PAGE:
PRA introduces rolling LTI flow limit for mortgage lenders
The fixed quarterly nature of the LTI flow limit can affect firms’ ability to manage their business pipeline, as lenders can generally control mortgage approvals, but not completions.
The Prudential Regulation Authority is amending the rules on loan-to-income ratios in mortgage lending to allow firms to accommodate fluctuations and peaks in demand for high LTI mortgages.
From June 2014, mortgage lenders have had to limit the number of new residential mortgage loans made with an LTI ratio at, or greater than, 4.5 to no more than 15% of their total number of new mortgage loans.
The PRA says the current fixed quarterly nature of the LTI flow limit could make it harder for some firms to manage their business pipeline.
It therefore plans to change the current fixed quarterly limit into a four-quarter rolling limit, starting from Q1 2017.
Under the plans, the limit would still need to be complied with and monitored at the end of every quarter, but the relevant flows of loans for compliance with the limit would now be those during a rolling period of four quarters in total, instead of one quarter as currently applied. These four quarters refer to the immediate quarter under consideration and the three quarters preceding it
This would mean that starting from Q1 2017 the PRA would monitor the LTI flow limit on a four-quarter rolling basis, which for Q1 2017 would be incorporating data on flows from Q2 2016, Q3 2016, Q4 2016 and Q1 2017.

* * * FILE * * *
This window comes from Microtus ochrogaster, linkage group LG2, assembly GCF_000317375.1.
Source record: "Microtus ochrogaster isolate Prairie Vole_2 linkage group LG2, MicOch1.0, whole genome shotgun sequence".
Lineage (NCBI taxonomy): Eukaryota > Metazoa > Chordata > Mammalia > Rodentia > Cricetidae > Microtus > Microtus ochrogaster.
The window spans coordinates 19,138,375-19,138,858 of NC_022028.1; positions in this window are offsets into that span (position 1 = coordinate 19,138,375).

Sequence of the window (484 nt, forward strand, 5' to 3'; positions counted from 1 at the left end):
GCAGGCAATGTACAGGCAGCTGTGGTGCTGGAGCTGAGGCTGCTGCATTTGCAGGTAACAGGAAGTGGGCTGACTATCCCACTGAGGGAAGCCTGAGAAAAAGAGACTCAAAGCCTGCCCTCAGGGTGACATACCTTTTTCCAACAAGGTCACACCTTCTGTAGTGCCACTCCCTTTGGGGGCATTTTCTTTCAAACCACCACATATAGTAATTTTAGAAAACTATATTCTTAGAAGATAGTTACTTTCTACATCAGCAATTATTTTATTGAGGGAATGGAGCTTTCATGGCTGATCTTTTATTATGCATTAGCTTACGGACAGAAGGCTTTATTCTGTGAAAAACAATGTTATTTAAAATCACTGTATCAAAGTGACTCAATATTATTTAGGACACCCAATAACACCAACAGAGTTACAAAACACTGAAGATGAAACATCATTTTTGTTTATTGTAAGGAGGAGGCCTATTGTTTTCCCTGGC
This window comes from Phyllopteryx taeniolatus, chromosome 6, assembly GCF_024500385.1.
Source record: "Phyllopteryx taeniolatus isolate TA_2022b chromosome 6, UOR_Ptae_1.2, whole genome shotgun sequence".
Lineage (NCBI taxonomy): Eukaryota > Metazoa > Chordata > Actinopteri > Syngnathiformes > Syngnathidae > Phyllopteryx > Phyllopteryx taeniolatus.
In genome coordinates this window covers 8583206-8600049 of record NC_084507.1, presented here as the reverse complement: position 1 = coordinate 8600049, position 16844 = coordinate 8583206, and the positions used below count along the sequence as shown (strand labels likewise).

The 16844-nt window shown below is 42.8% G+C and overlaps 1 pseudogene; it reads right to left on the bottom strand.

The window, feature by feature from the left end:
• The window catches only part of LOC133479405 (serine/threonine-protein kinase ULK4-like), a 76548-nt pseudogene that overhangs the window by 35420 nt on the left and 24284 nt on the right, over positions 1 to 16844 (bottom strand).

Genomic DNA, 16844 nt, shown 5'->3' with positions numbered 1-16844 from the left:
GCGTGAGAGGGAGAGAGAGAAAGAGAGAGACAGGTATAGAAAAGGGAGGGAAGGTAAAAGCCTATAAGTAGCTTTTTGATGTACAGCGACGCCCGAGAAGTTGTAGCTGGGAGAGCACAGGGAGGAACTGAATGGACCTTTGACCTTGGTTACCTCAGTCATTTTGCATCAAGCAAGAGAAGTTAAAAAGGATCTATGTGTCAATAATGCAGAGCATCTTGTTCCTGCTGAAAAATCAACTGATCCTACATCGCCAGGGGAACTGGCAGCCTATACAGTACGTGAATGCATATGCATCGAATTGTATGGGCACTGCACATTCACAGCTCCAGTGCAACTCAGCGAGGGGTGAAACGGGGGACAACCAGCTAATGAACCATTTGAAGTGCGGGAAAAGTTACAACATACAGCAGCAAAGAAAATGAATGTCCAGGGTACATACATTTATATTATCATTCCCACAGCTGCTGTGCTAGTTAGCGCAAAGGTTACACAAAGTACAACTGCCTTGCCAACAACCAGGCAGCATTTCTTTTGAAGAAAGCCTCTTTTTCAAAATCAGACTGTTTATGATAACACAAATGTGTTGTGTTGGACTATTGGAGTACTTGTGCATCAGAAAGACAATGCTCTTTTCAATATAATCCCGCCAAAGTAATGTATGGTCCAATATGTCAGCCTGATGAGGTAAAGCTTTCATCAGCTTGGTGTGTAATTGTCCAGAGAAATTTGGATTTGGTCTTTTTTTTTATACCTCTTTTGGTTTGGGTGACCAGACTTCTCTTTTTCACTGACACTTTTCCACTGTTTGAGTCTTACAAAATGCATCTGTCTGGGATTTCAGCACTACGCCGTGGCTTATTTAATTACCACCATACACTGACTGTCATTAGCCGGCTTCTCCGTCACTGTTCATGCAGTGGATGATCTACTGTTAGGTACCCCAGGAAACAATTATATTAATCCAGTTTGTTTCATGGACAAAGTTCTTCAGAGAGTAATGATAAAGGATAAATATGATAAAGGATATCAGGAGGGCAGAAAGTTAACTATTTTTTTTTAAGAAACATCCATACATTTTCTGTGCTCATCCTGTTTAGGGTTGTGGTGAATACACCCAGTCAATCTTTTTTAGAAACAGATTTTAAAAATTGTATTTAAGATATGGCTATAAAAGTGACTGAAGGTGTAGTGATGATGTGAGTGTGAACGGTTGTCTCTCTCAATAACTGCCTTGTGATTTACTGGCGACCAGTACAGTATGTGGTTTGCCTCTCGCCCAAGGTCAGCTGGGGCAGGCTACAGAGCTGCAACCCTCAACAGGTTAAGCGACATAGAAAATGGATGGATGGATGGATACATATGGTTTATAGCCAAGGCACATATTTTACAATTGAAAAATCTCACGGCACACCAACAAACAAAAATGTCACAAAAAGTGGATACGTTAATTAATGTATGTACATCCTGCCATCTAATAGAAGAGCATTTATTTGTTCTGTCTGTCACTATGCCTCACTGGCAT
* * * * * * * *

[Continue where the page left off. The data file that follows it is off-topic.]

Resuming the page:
In its consultation paper, the PRA said: "The LTI limit was first implemented on a quarterly basis due to data quality concerns and to aid the monitoring of the limit. However, the fixed quarterly nature of the LTI flow limit can affect firms’ ability to manage their business pipeline, as lenders can generally control mortgage approvals, but not completions. In addition, the seasonal nature of the mortgage market could create difficulties for firms, particularly for smaller lenders. Given improvements in data availability and quality the PRA considers it is appropriate to change the LTI limit so it operates on a four-quarter rolling basis."
The PRA says that as the change allows firms to smooth seasonal fluctuations in demand and facilitate forward-planning of mortgage pipelines, they will be less likely toinadvertently breach the limit.
In addition, to the extent that smaller firms may be more likely to experience large fluctuations in demand, the change to a rolling limit may reduce the burden on smaller firms and hence facilitate effective competition in the market.
The PRA also confirmed that interest roll-up bridging loans and mortgages ‘ported’ to another property will continue to be excluded from the LTI flow limit.